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There is widespread agreement that digital surveillance may be an efficient way to save lives in the context of infectious disease outbreaks. At the same time, there is increasing concern that digital surveillance could lead to a more permanent suspension of rights and liberties, and has not been implemented in a transparent and justified manner. This project will explore the ethics of digital contact tracing to help contain the spread of infectious disease.

Typically, traditional epidemiological surveillance has been based on data collected by public health agencies through healthcare institutions, and out in the field. More recently, novel digital data sources have emerged. Data from search engines can now provide early warning of respiratory illnesses in local communities, data from social networking sites can help monitor vaccine refusal, and  tracking population movements with mobile phone network data has improved response to natural disasters and outbreaks. Most recently, smartphone tracking apps have been developed and implemented in several countries in the world to provide digitally-enabled contact-tracing for COVID-19.

Digital surveillance offers several advantages over traditional surveillance. At the same time, it raises questions regarding privacy and civil liberties, and the possibility of trusting algorithms with crucial public health decisions that have critical consequences on individuals.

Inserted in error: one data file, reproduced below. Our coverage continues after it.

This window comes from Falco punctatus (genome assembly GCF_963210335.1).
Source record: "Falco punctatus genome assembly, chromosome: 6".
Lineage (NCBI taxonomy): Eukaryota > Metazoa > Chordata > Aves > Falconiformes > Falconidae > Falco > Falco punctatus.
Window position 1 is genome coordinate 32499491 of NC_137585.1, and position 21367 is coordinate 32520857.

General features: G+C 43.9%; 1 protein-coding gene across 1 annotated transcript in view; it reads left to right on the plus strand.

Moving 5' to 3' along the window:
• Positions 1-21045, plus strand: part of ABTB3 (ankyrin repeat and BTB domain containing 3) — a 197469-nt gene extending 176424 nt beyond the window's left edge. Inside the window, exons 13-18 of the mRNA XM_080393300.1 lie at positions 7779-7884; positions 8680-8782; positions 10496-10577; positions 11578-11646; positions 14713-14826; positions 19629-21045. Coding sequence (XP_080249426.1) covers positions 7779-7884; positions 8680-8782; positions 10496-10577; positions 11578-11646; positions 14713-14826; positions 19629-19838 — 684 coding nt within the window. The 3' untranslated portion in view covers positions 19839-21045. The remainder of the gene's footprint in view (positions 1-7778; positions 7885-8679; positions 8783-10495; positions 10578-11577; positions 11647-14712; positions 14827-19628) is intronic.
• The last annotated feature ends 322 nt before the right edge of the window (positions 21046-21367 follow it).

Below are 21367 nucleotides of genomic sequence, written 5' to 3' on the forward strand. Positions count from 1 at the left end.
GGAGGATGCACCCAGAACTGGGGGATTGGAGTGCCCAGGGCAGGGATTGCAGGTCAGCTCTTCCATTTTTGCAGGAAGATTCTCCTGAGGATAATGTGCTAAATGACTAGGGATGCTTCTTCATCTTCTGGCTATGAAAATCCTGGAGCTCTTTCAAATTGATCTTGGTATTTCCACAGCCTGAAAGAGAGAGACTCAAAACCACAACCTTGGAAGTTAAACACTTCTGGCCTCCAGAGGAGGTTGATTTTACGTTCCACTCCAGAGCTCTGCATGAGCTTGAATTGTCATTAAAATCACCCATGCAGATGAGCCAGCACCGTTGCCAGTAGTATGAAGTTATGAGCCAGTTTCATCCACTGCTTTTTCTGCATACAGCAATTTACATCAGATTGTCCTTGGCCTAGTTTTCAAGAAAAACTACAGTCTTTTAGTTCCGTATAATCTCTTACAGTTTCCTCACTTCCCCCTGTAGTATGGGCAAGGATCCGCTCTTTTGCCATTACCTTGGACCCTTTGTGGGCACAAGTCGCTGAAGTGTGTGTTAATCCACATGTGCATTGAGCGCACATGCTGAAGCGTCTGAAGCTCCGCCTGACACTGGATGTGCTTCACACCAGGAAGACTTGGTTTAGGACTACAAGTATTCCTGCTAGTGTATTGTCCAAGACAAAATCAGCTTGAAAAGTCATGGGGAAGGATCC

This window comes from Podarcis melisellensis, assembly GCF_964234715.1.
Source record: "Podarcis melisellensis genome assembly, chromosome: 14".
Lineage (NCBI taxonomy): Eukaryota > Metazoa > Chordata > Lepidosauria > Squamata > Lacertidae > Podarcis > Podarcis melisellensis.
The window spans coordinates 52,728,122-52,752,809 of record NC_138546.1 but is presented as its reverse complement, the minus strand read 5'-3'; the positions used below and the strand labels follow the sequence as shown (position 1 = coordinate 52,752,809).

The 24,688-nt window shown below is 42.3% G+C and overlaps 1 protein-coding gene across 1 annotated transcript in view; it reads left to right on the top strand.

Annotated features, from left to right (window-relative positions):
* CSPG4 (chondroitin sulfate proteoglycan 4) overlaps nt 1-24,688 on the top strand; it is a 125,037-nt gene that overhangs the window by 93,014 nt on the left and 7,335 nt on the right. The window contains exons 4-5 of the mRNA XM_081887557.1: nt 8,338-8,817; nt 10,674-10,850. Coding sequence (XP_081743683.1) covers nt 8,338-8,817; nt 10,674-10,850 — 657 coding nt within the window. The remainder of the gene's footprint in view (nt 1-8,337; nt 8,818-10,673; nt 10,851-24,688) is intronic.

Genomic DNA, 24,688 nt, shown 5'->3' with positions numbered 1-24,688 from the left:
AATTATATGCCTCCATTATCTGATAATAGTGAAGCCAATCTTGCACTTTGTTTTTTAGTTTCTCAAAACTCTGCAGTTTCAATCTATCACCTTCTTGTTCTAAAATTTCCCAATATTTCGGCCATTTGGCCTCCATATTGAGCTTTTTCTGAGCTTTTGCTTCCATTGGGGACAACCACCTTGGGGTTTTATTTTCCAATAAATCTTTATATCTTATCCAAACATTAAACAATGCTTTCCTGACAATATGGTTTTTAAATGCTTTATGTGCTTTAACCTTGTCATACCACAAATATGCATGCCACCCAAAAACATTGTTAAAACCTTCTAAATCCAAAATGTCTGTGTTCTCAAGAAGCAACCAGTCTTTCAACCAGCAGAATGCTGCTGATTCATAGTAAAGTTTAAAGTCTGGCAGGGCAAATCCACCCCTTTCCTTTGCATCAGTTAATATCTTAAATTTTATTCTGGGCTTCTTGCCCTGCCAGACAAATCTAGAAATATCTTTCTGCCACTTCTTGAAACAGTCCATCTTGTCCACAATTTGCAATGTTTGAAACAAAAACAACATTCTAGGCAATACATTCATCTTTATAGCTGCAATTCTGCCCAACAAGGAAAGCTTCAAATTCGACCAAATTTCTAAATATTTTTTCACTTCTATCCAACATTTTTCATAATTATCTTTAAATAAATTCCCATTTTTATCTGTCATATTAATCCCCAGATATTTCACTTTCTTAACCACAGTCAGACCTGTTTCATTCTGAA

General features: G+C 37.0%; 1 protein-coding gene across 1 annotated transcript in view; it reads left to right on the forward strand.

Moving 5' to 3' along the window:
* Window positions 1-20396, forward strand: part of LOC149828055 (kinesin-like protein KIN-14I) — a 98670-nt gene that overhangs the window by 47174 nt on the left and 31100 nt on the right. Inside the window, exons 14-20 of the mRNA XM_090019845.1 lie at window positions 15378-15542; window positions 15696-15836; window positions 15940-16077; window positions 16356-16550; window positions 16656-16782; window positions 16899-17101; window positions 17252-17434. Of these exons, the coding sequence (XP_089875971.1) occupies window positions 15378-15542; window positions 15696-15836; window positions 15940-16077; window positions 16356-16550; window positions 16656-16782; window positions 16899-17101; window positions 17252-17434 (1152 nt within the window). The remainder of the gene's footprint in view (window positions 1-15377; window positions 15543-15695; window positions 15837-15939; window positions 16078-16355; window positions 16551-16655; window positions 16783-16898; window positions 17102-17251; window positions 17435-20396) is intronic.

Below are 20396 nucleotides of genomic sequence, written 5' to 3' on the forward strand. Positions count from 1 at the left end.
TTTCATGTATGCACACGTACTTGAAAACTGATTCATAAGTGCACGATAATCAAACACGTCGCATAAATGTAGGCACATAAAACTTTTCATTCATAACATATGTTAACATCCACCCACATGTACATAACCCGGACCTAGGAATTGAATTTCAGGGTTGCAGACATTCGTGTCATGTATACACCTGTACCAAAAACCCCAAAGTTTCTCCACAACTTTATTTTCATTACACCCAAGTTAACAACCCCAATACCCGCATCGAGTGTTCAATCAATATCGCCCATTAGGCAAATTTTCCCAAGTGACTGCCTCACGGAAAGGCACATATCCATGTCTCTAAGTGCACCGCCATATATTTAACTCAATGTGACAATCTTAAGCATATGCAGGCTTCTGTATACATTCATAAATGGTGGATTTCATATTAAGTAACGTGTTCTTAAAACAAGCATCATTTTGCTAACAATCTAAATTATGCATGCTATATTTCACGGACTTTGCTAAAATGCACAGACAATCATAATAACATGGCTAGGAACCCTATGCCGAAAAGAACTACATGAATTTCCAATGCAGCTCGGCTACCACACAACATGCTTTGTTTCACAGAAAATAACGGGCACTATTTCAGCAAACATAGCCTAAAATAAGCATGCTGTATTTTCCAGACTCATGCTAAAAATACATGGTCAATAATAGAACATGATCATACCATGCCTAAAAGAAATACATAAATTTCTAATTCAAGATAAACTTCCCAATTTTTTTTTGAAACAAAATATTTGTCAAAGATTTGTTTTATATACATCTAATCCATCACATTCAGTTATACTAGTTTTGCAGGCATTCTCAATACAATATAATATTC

This project will seek to identify and explore the ethical questions that are crucial to address in order to justify a legitimate and ethical use of digital surveillance in context. This project will seek to better understand digital surveillance, and to contextualise them in ongoing trends in digital data use, and the automation of public health practices.


This project will involve empirical bioethics methods which combine philosophical and ethical analysis with empirical research. It will provide a range of training opportunities in empirical bioethics research methods, including literature review, conceptual ethical analysis, qualitative research, data analysis.


The project will require qualitative interviews with a diverse range of stakeholders in the UK.

prospective candidate

This project would suit a candidate with a background in social/political sciences, bioethics or philosophy wishing to develop expertise in the field of empirical bioethics with an interest in population science, technology, and health care.